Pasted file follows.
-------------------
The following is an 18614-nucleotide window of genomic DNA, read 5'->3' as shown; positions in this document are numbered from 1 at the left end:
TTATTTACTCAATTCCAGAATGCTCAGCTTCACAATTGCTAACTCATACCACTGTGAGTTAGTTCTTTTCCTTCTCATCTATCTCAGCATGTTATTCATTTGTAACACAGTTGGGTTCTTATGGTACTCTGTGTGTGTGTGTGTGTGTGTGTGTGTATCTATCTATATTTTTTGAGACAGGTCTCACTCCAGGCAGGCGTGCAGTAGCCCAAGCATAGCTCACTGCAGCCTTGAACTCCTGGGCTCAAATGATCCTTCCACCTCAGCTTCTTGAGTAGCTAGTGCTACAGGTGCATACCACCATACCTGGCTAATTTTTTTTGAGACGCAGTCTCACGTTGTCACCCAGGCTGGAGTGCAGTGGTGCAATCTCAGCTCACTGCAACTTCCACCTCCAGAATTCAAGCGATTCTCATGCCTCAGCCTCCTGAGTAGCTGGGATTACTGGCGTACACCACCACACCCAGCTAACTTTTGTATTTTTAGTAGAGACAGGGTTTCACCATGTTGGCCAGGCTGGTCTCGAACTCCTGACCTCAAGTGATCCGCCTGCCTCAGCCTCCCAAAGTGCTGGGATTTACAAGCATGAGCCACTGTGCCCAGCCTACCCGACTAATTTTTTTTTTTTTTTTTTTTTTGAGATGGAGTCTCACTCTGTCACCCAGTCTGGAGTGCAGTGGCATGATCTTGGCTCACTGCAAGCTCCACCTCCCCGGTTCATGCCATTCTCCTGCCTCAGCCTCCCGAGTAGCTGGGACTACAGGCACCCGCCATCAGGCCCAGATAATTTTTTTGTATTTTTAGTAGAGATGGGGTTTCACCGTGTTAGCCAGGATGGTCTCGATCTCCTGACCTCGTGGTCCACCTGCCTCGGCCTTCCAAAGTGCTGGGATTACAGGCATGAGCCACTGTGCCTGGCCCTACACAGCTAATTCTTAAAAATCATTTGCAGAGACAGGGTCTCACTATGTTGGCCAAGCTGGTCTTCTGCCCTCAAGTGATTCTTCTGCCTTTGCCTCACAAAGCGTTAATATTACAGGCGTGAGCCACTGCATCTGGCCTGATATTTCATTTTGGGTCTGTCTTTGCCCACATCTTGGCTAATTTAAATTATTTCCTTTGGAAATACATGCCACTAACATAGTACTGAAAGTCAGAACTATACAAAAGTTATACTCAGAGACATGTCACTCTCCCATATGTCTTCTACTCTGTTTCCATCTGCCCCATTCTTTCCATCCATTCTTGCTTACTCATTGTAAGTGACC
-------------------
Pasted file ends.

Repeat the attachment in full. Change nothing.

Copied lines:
The following is an 18614-nucleotide window of genomic DNA, read 5'->3' as shown; positions in this document are numbered from 1 at the left end:
TTATTTACTCAATTCCAGAATGCTCAGCTTCACAATTGCTAACTCATACCACTGTGAGTTAGTTCTTTTCCTTCTCATCTATCTCAGCATGTTATTCATTTGTAACACAGTTGGGTTCTTATGGTACTCTGTGTGTGTGTGTGTGTGTGTGTGTGTATCTATCTATATTTTTTGAGACAGGTCTCACTCCAGGCAGGCGTGCAGTAGCCCAAGCATAGCTCACTGCAGCCTTGAACTCCTGGGCTCAAATGATCCTTCCACCTCAGCTTCTTGAGTAGCTAGTGCTACAGGTGCATACCACCATACCTGGCTAATTTTTTTTGAGACGCAGTCTCACGTTGTCACCCAGGCTGGAGTGCAGTGGTGCAATCTCAGCTCACTGCAACTTCCACCTCCAGAATTCAAGCGATTCTCATGCCTCAGCCTCCTGAGTAGCTGGGATTACTGGCGTACACCACCACACCCAGCTAACTTTTGTATTTTTAGTAGAGACAGGGTTTCACCATGTTGGCCAGGCTGGTCTCGAACTCCTGACCTCAAGTGATCCGCCTGCCTCAGCCTCCCAAAGTGCTGGGATTTACAAGCATGAGCCACTGTGCCCAGCCTACCCGACTAATTTTTTTTTTTTTTTTTTTTTTGAGATGGAGTCTCACTCTGTCACCCAGTCTGGAGTGCAGTGGCATGATCTTGGCTCACTGCAAGCTCCACCTCCCCGGTTCATGCCATTCTCCTGCCTCAGCCTCCCGAGTAGCTGGGACTACAGGCACCCGCCATCAGGCCCAGATAATTTTTTTGTATTTTTAGTAGAGATGGGGTTTCACCGTGTTAGCCAGGATGGTCTCGATCTCCTGACCTCGTGGTCCACCTGCCTCGGCCTTCCAAAGTGCTGGGATTACAGGCATGAGCCACTGTGCCTGGCCCTACACAGCTAATTCTTAAAAATCATTTGCAGAGACAGGGTCTCACTATGTTGGCCAAGCTGGTCTTCTGCCCTCAAGTGATTCTTCTGCCTTTGCCTCACAAAGCGTTAATATTACAGGCGTGAGCCACTGCATCTGGCCTGATATTTCATTTTGGGTCTGTCTTTGCCCACATCTTGGCTAATTTAAATTATTTCCTTTGGAAATACATGCCACTAACATAGTACTGAAAGTCAGAACTATACAAAAGTTATACTCAGAGACATGTCACTCTCCCATATGTCTTCTACTCTGTTTCCATCTGCCCCATTCTTTCCATCCATTCTTGCTTACTCATTGTAAGTGACC